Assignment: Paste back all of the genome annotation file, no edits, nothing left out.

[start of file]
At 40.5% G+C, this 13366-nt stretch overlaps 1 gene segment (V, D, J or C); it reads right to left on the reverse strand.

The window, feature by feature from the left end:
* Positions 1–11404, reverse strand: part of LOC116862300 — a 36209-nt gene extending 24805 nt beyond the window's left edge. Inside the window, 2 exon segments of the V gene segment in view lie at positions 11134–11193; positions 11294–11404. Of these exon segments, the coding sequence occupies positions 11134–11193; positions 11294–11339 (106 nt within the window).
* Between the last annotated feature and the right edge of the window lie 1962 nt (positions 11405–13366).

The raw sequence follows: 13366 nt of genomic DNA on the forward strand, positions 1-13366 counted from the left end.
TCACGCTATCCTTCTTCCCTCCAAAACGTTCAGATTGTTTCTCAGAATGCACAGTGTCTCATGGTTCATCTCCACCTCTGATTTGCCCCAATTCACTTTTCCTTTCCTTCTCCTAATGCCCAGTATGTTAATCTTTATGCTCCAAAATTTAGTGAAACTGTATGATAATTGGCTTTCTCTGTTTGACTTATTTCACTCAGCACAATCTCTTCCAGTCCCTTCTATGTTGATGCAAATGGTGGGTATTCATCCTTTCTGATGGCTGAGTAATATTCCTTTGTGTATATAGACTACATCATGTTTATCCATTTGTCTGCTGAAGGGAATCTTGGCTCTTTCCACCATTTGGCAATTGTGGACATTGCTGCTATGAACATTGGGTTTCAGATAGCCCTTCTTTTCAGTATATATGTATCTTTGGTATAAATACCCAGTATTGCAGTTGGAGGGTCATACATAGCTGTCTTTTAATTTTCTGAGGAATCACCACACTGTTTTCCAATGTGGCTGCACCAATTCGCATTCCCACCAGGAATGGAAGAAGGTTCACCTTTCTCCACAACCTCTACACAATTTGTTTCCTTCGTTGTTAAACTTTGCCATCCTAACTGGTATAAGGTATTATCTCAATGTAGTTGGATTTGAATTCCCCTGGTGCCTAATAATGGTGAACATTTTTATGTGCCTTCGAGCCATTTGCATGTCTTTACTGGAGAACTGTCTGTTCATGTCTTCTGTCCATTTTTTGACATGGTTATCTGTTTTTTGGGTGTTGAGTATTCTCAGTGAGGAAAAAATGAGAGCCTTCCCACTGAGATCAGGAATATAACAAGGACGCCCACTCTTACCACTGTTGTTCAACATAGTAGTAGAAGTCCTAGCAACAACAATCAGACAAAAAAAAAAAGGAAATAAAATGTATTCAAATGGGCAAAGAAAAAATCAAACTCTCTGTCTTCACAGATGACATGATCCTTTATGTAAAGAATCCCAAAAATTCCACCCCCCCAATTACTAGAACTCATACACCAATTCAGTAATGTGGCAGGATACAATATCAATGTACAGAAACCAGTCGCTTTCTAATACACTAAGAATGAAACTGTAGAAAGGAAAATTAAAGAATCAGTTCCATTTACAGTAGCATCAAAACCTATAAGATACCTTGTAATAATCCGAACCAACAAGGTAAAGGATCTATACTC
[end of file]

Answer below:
At 40.5% G+C, this 13366-nt stretch overlaps 1 gene segment (V, D, J or C); it reads right to left on the reverse strand.

The window, feature by feature from the left end:
* Positions 1–11404, reverse strand: part of LOC116862300 — a 36209-nt gene extending 24805 nt beyond the window's left edge. Inside the window, 2 exon segments of the V gene segment in view lie at positions 11134–11193; positions 11294–11404. Of these exon segments, the coding sequence occupies positions 11134–11193; positions 11294–11339 (106 nt within the window).
* Between the last annotated feature and the right edge of the window lie 1962 nt (positions 11405–13366).

The raw sequence follows: 13366 nt of genomic DNA on the forward strand, positions 1-13366 counted from the left end.
TCACGCTATCCTTCTTCCCTCCAAAACGTTCAGATTGTTTCTCAGAATGCACAGTGTCTCATGGTTCATCTCCACCTCTGATTTGCCCCAATTCACTTTTCCTTTCCTTCTCCTAATGCCCAGTATGTTAATCTTTATGCTCCAAAATTTAGTGAAACTGTATGATAATTGGCTTTCTCTGTTTGACTTATTTCACTCAGCACAATCTCTTCCAGTCCCTTCTATGTTGATGCAAATGGTGGGTATTCATCCTTTCTGATGGCTGAGTAATATTCCTTTGTGTATATAGACTACATCATGTTTATCCATTTGTCTGCTGAAGGGAATCTTGGCTCTTTCCACCATTTGGCAATTGTGGACATTGCTGCTATGAACATTGGGTTTCAGATAGCCCTTCTTTTCAGTATATATGTATCTTTGGTATAAATACCCAGTATTGCAGTTGGAGGGTCATACATAGCTGTCTTTTAATTTTCTGAGGAATCACCACACTGTTTTCCAATGTGGCTGCACCAATTCGCATTCCCACCAGGAATGGAAGAAGGTTCACCTTTCTCCACAACCTCTACACAATTTGTTTCCTTCGTTGTTAAACTTTGCCATCCTAACTGGTATAAGGTATTATCTCAATGTAGTTGGATTTGAATTCCCCTGGTGCCTAATAATGGTGAACATTTTTATGTGCCTTCGAGCCATTTGCATGTCTTTACTGGAGAACTGTCTGTTCATGTCTTCTGTCCATTTTTTGACATGGTTATCTGTTTTTTGGGTGTTGAGTATTCTCAGTGAGGAAAAAATGAGAGCCTTCCCACTGAGATCAGGAATATAACAAGGACGCCCACTCTTACCACTGTTGTTCAACATAGTAGTAGAAGTCCTAGCAACAACAATCAGACAAAAAAAAAAAGGAAATAAAATGTATTCAAATGGGCAAAGAAAAAATCAAACTCTCTGTCTTCACAGATGACATGATCCTTTATGTAAAGAATCCCAAAAATTCCACCCCCCCAATTACTAGAACTCATACACCAATTCAGTAATGTGGCAGGATACAATATCAATGTACAGAAACCAGTCGCTTTCTAATACACTAAGAATGAAACTGTAGAAAGGAAAATTAAAGAATCAGTTCCATTTACAGTAGCATCAAAACCTATAAGATACCTTGTAATAATCCGAACCAACAAGGTAAAGGATCTATACTC